Reflections on a solo performance


Of which the lead up was pretty awful, but the performance itself was good.

I had a bit of a bad run coming up to my set in the inaugural EBCC (East Brisbane Community Centre) Music Arts Festival. On top of general procrastination and practice struggles, I found myself exhausted by teaching in the days leading up to the show, was surprised by a bit of a family crisis, and had to drop a work from my program at the last minute due to instrument failure (my alto flute magically broke while in its case).

Saturday dawned with my having barely touched the Carter and Takemitsu I was revisiting, and along with the other stresses I experienced several bursts of panic. I handled interpersonal relations poorly (very poorly in some cases) and struggled not to beat myself up for how behind I was. Practice was a huge battle, but I brushed things up as much as I could. I am, of course, bitterly disappointed I didn’t give myself the opportunity to further develop my interpretation of the works, building on previous performances and lessons, using new skills and approaches I have encountered or experienced in the meantime.

I had planned to print flyers for Kupka’s upcoming America concert days before, but ended up doing it on the way to the venue – a recipe for disaster. Of course the first machine I tried at Officeworks was broken and then my card was refused and I had to buy a new one (I was by now in a hurry, and the store was understaffed – there was no one to help). When I finally printed half the number of flyers I had hoped to do (I was charged for colour on both sides of the page despite one being in black and white), I went to ask a staff member to guillotine them – two cuts, which would apparently take over an hour due to a long line of print jobs. I walked out swearing.

Luckily the Judy had a guillotine so I could get them cut when I arrived. There was not, however, any warm-up space made available (it seems jazz musicians don’t find this so necessary as us anal classical types), so Luara and I ran our duo in a hallway, and I sped anxiously through some scales and tricky passages.

Several times I felt completely overcome by how hopeless the situation was. I blamed outside disruptions – people and events – as well as myself, and felt suffocated by my misfortune. I felt quite abandoned (by who, I’m not sure) at the moment I most needed some support. Somehow I managed to pull myself back together each time, and after enjoying some of the previous acts and some particularly good cold rice paper rolls from a wonderful little Vietnamese joint (Ho Chi Mumma …!) I was in a good enough mood to just get up and play the best I could.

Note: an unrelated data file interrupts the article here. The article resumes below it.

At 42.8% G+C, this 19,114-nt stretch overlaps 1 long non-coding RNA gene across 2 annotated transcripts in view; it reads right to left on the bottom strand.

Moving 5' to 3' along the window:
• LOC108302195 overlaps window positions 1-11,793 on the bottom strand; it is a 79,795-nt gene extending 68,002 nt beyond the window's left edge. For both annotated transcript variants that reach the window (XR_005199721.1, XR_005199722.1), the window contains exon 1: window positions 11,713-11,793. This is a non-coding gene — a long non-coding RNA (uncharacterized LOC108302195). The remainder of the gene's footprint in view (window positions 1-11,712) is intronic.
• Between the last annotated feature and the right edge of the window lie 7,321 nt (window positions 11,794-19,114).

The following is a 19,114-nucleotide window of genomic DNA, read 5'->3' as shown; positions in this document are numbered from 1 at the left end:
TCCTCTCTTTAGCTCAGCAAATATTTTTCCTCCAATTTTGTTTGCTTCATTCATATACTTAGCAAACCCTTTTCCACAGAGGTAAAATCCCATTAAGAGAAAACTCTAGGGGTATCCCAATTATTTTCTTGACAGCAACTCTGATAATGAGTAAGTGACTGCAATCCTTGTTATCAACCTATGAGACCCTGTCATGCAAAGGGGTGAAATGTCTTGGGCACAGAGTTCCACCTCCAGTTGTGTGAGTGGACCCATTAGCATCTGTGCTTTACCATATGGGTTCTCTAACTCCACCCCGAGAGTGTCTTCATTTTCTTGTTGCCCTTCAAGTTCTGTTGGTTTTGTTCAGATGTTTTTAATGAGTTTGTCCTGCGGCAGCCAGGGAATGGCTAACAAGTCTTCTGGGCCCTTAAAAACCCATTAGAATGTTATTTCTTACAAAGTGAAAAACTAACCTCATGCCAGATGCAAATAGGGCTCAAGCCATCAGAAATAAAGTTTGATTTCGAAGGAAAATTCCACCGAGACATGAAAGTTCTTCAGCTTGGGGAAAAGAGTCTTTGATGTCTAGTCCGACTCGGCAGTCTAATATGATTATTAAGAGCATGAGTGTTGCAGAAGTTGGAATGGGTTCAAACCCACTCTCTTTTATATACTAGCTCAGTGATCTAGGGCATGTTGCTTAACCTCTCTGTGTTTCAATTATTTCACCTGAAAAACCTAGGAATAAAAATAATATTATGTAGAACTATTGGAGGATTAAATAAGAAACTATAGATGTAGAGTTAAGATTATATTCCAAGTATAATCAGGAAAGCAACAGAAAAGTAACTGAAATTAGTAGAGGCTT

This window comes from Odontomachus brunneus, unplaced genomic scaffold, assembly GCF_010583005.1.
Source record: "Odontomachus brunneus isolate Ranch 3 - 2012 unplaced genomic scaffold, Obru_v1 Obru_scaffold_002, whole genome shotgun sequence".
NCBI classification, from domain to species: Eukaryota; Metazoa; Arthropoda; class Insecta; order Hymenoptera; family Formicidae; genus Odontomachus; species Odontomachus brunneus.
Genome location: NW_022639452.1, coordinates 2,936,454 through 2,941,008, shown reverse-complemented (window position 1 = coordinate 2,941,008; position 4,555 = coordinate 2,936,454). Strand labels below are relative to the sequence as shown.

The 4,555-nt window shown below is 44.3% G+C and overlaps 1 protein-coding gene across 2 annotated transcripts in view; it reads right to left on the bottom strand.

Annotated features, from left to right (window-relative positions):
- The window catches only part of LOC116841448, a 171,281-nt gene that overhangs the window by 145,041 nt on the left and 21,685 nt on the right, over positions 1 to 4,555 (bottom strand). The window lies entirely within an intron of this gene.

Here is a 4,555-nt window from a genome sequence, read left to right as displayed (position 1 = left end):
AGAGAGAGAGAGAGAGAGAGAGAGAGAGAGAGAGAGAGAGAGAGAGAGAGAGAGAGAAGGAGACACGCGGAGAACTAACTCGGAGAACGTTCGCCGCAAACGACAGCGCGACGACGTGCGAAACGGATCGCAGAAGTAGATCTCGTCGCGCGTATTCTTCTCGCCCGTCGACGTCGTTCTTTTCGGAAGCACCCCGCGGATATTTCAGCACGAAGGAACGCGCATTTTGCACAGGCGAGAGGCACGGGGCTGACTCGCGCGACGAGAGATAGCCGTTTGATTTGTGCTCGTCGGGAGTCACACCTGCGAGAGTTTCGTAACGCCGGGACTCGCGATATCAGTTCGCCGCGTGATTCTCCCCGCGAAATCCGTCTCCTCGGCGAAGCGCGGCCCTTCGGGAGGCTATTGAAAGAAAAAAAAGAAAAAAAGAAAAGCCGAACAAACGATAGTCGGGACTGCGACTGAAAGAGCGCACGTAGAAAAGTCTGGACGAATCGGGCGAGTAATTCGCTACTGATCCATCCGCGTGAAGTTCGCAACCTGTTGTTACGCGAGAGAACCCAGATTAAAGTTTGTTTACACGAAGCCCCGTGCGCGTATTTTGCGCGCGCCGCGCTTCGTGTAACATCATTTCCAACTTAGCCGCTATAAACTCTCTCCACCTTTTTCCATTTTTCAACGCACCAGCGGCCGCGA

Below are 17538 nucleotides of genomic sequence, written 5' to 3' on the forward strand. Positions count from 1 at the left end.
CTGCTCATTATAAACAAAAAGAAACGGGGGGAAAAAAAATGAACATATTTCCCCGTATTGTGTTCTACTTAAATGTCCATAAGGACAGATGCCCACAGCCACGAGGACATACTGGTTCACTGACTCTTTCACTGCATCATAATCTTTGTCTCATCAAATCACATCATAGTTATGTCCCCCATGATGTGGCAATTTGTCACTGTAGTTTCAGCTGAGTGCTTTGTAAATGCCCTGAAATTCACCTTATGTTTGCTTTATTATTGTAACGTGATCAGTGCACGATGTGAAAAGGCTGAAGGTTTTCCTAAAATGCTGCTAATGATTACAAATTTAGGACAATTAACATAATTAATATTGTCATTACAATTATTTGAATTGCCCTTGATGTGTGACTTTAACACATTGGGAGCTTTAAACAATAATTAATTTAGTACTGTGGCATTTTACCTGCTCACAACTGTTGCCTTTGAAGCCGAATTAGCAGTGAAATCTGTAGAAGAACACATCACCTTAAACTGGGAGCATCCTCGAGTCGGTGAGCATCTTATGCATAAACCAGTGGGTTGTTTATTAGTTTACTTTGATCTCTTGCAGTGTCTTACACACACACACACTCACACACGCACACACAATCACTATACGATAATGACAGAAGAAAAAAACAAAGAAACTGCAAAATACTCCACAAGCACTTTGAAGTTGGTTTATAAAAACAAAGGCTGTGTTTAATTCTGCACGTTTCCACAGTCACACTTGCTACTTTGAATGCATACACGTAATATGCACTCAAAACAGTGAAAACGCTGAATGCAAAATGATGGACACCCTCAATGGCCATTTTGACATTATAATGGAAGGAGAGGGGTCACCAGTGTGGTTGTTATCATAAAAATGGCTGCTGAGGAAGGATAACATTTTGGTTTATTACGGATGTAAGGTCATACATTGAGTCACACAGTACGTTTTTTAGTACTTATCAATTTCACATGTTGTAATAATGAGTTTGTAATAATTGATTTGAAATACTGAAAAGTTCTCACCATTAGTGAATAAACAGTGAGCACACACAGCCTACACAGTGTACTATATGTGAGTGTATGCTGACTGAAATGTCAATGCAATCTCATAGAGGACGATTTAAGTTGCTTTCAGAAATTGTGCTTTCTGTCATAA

Were there wrong notes? Oh yeah. Could I have done better? Most definitely. But I held it together. I directed some of my stress and anger into voice and breath attacks in the Takemitsu. I closed my eyes in my short improvisation and shut myself off from the outside world completely. I shrieked out fourth register interjections in the Carter and ignored the occasional wrong note in the sextuplet passages. I breathed. I had no memory slips in the Kate Soper (and also Luara was magnificent). I felt virtually no nerves, perhaps because I had already expended all my nervous energy! And afterwards people congratulated me, expressed surprise that this music was getting played in Brisbane and admiration at how I had played it. The next day I got further congratulatory messages. I also apologised to those who I was short or overly emotional with, and my apologies were well received.

None of this excuses the problems that led to how Saturday went for me. I want much more for myself, and also a lot less stress, for myself and others. There is much work to be done. But one positive is that I don’t feel like too much of a fraud. It was a bit of an unfortunate series of events, which is going to happen sometimes, and I’m happy to find I can still pull off a convincing and fulfilling performance. I’m very grateful for the support I had, without which I most likely would have failed. And there is always next time…


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